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In Windows Forms, C#, .NET 3.5, VS2008...

What's a good way to isolate the code for a MenuStrip (or any complex control group), and it's child menu items, from the rest of my form?

For example, when I have a MenuStrip with a number of menus and each menu has a number of menu items, which all have click events, a ton of code is spewed into both the Form.Desinger.cs file and also the Form.cs file. This is not causing any problems technically, but just feels wrong to have so much stuff all dumped in one place (along with everything else in the form).

Running the Code Metrics on my entire project, the form is flagged as having the worst Maintainability index of any project file. Normally, I'd not be too dogmatic about heeding the direction of the Code Metrics tool, but in this case I totally agree.

According to Code Metrics, the form violates these best practices:

  1. Too much class coupling
  2. Too many lines of code
  3. Overall low maintainability

Possible solutions to isolate the MenuStrip from the rest of the form:

  1. Stuff it into a UserControl
  2. Other ideas?
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Put the [GeneratedCode] attribute on the InitializeComponent method. –  Hans Passant Jun 25 '10 at 20:18

2 Answers 2

up vote 0 down vote accepted

I think you should take care about isolate business logic from presentation logic, for instance does not place too much code in click handlers or implement commands for menu items.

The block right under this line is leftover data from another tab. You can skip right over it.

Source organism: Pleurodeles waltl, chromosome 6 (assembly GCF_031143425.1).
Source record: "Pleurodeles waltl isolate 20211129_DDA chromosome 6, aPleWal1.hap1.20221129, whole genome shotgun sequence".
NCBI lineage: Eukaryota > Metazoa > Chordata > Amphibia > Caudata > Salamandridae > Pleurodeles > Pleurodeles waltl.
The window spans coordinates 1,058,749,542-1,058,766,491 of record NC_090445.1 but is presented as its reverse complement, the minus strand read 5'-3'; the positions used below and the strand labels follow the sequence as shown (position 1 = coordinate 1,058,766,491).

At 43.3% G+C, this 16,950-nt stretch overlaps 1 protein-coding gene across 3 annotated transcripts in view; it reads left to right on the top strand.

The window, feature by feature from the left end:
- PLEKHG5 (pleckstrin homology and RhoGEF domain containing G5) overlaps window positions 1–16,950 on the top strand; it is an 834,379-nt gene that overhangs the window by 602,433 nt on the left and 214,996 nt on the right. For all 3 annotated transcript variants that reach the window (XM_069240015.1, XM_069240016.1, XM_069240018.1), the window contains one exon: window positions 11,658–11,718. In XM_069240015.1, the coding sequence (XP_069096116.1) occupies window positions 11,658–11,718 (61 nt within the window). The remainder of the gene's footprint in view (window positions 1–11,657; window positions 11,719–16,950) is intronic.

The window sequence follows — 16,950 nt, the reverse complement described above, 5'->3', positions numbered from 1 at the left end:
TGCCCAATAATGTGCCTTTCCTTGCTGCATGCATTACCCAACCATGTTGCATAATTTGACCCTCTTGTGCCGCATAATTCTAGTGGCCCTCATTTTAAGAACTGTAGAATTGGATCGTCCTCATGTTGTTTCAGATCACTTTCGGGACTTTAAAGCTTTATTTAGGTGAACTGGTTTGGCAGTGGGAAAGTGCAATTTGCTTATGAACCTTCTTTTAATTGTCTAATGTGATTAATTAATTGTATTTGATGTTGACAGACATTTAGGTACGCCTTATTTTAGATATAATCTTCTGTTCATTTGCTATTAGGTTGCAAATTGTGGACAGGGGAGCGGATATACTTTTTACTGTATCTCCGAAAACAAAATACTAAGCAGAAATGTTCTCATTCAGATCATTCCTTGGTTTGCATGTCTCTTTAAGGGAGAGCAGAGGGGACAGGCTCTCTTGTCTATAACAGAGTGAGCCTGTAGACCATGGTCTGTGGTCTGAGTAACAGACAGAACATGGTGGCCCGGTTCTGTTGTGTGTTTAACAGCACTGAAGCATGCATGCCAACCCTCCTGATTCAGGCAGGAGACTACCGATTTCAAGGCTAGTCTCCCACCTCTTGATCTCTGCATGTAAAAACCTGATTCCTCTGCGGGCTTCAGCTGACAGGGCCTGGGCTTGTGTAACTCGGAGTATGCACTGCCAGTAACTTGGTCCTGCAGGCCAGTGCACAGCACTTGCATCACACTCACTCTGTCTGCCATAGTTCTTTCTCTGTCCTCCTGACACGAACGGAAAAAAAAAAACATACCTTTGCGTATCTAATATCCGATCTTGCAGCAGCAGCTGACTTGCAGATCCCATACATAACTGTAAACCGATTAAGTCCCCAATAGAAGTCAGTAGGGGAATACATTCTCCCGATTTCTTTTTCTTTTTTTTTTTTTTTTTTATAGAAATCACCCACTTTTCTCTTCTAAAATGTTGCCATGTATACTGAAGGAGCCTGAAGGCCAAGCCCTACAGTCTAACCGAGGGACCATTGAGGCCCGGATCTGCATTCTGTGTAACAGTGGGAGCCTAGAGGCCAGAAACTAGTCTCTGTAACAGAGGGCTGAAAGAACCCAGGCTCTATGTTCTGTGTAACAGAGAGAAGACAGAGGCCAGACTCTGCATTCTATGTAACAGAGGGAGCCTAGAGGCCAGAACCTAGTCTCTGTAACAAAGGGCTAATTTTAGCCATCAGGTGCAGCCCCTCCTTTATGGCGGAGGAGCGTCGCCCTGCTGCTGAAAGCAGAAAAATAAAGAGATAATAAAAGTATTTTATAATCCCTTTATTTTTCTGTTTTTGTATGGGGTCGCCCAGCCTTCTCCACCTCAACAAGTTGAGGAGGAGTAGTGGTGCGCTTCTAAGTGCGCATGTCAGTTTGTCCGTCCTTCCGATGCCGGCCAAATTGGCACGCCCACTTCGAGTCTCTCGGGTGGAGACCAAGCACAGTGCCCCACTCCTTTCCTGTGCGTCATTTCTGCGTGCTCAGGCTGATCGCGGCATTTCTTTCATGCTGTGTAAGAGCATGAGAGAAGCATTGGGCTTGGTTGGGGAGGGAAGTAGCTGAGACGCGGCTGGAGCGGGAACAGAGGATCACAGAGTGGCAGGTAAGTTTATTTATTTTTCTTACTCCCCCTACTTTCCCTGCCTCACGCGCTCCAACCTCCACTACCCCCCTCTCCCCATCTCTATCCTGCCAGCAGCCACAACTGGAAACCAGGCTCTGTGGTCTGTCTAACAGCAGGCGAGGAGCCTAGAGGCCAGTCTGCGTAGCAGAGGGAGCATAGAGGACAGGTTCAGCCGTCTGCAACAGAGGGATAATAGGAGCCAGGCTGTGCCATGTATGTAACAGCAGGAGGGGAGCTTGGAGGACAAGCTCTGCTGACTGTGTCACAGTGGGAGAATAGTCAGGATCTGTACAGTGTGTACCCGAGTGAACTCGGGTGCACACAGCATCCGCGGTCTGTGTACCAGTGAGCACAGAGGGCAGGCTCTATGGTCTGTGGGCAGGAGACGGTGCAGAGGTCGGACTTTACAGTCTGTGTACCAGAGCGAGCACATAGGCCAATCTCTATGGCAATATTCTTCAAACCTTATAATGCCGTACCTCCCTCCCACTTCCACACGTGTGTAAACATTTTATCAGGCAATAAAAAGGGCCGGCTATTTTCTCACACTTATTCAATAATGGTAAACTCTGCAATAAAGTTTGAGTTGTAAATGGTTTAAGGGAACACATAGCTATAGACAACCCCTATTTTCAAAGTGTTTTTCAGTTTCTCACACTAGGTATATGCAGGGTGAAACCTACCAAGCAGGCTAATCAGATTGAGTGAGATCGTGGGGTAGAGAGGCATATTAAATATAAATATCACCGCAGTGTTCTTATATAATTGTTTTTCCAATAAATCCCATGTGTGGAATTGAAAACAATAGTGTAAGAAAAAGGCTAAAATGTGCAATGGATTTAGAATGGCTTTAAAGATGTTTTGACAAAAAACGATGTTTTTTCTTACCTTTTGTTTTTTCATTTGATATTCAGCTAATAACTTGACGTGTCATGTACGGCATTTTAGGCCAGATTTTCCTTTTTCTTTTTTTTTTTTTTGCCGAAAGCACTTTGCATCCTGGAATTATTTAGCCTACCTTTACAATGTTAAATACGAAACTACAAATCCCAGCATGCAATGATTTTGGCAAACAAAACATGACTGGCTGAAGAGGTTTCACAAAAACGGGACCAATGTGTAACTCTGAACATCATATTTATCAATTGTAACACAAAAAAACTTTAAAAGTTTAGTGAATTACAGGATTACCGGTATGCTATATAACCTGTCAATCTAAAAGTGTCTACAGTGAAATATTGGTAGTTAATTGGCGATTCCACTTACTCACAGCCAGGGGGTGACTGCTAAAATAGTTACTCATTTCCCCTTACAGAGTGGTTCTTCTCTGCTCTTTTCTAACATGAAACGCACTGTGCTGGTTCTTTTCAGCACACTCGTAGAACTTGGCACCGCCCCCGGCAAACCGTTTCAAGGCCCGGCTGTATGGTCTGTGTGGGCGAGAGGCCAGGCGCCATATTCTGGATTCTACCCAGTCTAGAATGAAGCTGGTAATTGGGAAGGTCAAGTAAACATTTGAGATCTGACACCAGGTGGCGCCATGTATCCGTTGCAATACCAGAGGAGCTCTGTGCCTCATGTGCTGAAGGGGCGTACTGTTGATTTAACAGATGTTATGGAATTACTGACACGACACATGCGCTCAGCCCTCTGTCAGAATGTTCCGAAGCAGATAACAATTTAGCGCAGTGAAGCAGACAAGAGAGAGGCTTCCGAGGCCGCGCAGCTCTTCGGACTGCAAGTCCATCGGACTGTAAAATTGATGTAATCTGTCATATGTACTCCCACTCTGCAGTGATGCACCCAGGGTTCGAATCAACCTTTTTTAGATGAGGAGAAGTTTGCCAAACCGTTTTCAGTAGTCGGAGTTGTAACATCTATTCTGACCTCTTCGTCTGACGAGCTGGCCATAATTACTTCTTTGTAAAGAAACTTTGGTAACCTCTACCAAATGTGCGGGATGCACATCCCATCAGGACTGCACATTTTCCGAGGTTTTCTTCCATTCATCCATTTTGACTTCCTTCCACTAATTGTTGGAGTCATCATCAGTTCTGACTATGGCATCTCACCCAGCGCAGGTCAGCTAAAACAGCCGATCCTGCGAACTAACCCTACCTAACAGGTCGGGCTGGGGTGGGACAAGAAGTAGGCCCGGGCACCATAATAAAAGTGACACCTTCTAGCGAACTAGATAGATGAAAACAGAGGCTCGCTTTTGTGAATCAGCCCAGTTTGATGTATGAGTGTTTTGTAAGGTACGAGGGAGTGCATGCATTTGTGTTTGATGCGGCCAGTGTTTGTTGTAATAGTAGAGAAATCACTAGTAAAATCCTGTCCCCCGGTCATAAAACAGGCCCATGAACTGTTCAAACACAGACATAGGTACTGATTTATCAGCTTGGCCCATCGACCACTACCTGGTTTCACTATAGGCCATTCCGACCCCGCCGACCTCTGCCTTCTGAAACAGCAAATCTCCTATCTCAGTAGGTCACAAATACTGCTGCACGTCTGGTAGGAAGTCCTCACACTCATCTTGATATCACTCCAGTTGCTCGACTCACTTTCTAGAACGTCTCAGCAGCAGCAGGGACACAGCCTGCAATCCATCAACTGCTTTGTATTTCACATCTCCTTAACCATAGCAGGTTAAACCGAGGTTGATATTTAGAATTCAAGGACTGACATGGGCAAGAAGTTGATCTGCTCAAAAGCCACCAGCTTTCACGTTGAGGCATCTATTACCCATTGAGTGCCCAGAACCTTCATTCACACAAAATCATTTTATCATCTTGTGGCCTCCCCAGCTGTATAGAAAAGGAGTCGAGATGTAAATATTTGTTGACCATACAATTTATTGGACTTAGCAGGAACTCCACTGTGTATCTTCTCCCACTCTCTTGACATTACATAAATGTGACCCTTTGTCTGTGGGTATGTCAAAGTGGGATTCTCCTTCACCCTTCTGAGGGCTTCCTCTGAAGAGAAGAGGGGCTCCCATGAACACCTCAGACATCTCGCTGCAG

Get sure your code metrics does not touch generated code or don't pay attention to bad metrics in autogenerated code.

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Can you disable or filter your CodeMetrics from grabbing *.Designer.cs, for example?

If not, I would use a Factory class so that you can create these structures in one line. The down side to this, is that it reduces the functionality of the Designer. In the factory, you could name each component based on a template string + "_FileMenu", for example, so that you could set the base "name" in the Factory constructor.

To reduce code spew in your Form.cs file, consider more of a MVC approach, so that when the designer generates, say a private void button1_Click method, you abstract some business logic to other methods of other classes. So instead of moving all your files, button1_Click will call InitiateMoveFileMethod( string source, string destination ), for example.

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